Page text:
Friday, April 23, 2010

Form & Function

This elegant, white lamp currently graces the display window of an interior store near my house. Isn't it the perfect marriage of form and function? I just love how the fixture incorporates the cord. What a clever idea! Note how the base circles around, creating stability before beginning its ascent. Infused with a playful spirit, the lamp consists of basic, geometric shapes -- line, circle and (truncated) cone. But these simple figures are all that is needed to articulate a lamp's essential elements. Two or three of these would definitely be welcome in our living room. But I imagine this fixture is Danish in origin (= very pricey) so we will probably have to continue living apart.

I like the black, table version as well but, let's face it, this design is less successful. The standing fixture has nicer proportions -- better ratio of height to base. The smaller model has too many twists and turns in too short a distance. I wonder if the designer could have pared down its form without compromising its function?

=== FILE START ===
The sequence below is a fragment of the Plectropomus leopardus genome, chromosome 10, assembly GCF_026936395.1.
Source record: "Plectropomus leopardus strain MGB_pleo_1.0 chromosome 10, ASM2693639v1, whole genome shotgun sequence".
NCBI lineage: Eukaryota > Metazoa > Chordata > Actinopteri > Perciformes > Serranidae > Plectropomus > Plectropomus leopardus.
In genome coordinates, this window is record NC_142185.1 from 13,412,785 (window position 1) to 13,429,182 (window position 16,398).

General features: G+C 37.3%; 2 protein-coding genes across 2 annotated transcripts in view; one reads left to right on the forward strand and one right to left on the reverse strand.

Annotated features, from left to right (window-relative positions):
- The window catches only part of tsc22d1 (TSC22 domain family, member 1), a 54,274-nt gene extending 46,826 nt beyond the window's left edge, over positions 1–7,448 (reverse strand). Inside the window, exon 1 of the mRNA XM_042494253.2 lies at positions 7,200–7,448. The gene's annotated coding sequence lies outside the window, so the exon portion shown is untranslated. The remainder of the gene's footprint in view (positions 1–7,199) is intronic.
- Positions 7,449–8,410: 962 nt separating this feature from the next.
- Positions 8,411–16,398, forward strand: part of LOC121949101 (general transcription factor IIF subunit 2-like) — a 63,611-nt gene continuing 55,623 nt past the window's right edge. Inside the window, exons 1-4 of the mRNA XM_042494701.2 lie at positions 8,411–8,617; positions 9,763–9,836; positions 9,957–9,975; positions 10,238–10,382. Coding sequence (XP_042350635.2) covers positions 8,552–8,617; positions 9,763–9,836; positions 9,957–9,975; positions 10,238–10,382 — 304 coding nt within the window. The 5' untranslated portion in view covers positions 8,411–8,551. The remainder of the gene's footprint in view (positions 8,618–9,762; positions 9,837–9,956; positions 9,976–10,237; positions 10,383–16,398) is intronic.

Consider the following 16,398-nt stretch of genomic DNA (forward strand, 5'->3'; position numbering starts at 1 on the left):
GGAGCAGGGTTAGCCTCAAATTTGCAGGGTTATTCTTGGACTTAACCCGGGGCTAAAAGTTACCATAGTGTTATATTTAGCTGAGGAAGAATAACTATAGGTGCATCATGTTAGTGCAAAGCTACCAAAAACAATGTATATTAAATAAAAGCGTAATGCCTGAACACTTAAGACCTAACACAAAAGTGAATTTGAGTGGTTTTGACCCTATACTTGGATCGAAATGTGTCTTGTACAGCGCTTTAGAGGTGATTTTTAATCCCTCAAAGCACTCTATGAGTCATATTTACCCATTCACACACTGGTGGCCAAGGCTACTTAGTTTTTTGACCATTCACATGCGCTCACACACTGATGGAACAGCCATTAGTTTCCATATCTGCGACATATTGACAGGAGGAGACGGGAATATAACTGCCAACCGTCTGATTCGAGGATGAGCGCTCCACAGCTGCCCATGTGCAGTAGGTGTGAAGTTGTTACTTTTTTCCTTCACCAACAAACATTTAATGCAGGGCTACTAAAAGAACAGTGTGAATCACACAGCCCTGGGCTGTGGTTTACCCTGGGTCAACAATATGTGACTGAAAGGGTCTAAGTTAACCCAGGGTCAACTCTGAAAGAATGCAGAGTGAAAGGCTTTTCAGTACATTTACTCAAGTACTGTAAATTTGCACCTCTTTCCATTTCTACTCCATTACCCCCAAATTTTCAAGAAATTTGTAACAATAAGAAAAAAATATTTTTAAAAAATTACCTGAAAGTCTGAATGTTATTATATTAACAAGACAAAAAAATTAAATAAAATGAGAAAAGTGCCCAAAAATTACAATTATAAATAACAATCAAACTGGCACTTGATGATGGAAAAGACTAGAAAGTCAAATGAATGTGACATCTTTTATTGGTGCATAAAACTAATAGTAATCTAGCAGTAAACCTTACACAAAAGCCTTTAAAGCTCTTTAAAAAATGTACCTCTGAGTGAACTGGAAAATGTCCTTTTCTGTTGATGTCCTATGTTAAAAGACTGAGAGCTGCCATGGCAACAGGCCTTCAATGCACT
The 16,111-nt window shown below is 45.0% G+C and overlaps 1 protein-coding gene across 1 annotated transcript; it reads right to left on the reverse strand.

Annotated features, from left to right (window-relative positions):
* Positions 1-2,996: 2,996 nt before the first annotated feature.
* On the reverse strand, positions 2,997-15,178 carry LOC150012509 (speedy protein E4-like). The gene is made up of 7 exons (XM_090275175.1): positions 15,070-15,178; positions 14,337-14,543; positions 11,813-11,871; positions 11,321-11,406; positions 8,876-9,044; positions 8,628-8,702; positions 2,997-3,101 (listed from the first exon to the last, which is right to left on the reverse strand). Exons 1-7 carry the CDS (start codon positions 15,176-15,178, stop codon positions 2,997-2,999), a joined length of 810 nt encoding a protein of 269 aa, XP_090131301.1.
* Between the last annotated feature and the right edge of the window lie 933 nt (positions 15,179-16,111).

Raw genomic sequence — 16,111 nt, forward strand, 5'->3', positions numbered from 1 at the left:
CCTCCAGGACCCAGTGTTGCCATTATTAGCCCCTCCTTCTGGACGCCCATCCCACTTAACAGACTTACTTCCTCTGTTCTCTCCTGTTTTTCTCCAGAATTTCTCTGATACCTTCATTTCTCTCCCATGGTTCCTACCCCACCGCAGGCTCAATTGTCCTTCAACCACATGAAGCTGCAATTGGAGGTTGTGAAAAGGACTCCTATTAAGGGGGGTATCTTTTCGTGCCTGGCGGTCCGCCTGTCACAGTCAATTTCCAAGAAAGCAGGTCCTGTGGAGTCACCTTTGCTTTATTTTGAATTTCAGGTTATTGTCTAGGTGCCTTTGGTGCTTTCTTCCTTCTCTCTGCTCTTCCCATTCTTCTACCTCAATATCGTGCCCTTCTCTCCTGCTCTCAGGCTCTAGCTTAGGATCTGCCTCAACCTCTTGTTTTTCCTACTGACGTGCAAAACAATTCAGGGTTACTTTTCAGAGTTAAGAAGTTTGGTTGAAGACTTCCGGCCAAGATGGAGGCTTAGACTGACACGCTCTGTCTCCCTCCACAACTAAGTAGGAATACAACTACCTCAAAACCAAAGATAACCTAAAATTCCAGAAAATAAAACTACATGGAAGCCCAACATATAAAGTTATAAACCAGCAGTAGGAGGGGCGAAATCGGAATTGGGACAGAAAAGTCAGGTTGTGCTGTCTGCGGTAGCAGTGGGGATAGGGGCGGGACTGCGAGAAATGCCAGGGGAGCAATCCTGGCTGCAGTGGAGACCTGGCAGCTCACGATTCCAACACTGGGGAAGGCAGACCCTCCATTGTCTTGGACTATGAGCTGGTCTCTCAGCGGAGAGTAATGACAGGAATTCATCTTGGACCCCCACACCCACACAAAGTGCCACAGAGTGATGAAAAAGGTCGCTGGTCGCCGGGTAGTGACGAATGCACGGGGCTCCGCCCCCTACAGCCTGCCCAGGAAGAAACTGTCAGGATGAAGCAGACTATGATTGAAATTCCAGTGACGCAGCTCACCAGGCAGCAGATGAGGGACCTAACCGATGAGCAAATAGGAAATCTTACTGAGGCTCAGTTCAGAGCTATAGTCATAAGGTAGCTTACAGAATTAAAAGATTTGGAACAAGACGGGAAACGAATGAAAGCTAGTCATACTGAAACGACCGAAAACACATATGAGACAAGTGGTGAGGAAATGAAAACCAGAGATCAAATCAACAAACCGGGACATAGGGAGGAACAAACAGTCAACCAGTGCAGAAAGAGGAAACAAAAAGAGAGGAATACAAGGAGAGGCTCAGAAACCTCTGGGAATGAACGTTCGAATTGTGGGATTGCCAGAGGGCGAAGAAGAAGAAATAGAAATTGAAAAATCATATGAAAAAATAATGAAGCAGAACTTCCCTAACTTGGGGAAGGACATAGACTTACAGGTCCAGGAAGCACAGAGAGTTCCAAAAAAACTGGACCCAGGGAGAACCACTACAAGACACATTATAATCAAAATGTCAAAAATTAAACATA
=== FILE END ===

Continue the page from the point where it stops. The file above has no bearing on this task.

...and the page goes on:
1. So why don't elegant designs such as this one catch on, Scandinavian style pricing notwithstanding?

  2. Hi Brian:
    My theory is that the less fru-fru the more expensive. All the extra bits distract from design flaws or shoddy craftsmanship. This is certainly true in architecture ....

  3. My own knowledge of design and architecture is very limited, Naomi. But the last few years, for academic reasons, I've had to deal with Shaker design and architecture. At their best, they did a good job fitting form to function, as several of the barn designs demonstrate. But those barns required what for the times were massive investments in labor and capital. Call it the antebellum American version of "the less fru-fru the more expensive."